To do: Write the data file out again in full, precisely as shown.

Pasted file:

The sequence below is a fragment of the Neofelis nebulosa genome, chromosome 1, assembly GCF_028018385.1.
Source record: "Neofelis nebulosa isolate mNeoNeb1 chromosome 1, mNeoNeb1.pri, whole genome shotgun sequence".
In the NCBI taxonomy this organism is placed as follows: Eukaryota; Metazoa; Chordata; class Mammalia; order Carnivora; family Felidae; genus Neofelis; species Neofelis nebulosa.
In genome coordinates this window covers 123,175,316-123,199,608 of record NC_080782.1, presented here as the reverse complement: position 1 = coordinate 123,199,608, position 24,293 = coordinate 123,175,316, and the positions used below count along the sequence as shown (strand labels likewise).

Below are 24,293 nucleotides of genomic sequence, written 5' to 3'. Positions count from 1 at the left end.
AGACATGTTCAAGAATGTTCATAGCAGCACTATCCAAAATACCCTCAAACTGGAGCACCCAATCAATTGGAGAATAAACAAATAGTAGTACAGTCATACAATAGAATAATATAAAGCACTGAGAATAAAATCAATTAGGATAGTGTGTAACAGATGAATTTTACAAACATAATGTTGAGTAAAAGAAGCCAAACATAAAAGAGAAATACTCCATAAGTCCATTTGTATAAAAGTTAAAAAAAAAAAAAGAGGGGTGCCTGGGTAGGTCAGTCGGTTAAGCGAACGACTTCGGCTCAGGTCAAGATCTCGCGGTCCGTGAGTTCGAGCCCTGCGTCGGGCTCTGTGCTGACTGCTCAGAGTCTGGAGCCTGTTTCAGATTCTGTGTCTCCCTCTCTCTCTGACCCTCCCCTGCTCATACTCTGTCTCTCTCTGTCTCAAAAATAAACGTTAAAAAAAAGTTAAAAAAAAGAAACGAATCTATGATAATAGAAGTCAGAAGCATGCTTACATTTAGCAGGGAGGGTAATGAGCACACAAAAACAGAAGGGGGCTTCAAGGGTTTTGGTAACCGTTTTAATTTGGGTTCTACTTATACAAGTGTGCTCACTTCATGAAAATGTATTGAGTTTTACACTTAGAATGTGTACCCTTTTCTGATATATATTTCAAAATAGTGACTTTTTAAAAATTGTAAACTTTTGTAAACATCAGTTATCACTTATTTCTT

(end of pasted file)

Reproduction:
The sequence below is a fragment of the Neofelis nebulosa genome, chromosome 1, assembly GCF_028018385.1.
Source record: "Neofelis nebulosa isolate mNeoNeb1 chromosome 1, mNeoNeb1.pri, whole genome shotgun sequence".
In the NCBI taxonomy this organism is placed as follows: Eukaryota; Metazoa; Chordata; class Mammalia; order Carnivora; family Felidae; genus Neofelis; species Neofelis nebulosa.
In genome coordinates this window covers 123,175,316-123,199,608 of record NC_080782.1, presented here as the reverse complement: position 1 = coordinate 123,199,608, position 24,293 = coordinate 123,175,316, and the positions used below count along the sequence as shown (strand labels likewise).

Below are 24,293 nucleotides of genomic sequence, written 5' to 3'. Positions count from 1 at the left end.
AGACATGTTCAAGAATGTTCATAGCAGCACTATCCAAAATACCCTCAAACTGGAGCACCCAATCAATTGGAGAATAAACAAATAGTAGTACAGTCATACAATAGAATAATATAAAGCACTGAGAATAAAATCAATTAGGATAGTGTGTAACAGATGAATTTTACAAACATAATGTTGAGTAAAAGAAGCCAAACATAAAAGAGAAATACTCCATAAGTCCATTTGTATAAAAGTTAAAAAAAAAAAAAGAGGGGTGCCTGGGTAGGTCAGTCGGTTAAGCGAACGACTTCGGCTCAGGTCAAGATCTCGCGGTCCGTGAGTTCGAGCCCTGCGTCGGGCTCTGTGCTGACTGCTCAGAGTCTGGAGCCTGTTTCAGATTCTGTGTCTCCCTCTCTCTCTGACCCTCCCCTGCTCATACTCTGTCTCTCTCTGTCTCAAAAATAAACGTTAAAAAAAAGTTAAAAAAAAGAAACGAATCTATGATAATAGAAGTCAGAAGCATGCTTACATTTAGCAGGGAGGGTAATGAGCACACAAAAACAGAAGGGGGCTTCAAGGGTTTTGGTAACCGTTTTAATTTGGGTTCTACTTATACAAGTGTGCTCACTTCATGAAAATGTATTGAGTTTTACACTTAGAATGTGTACCCTTTTCTGATATATATTTCAAAATAGTGACTTTTTAAAAATTGTAAACTTTTGTAAACATCAGTTATCACTTATTTCTT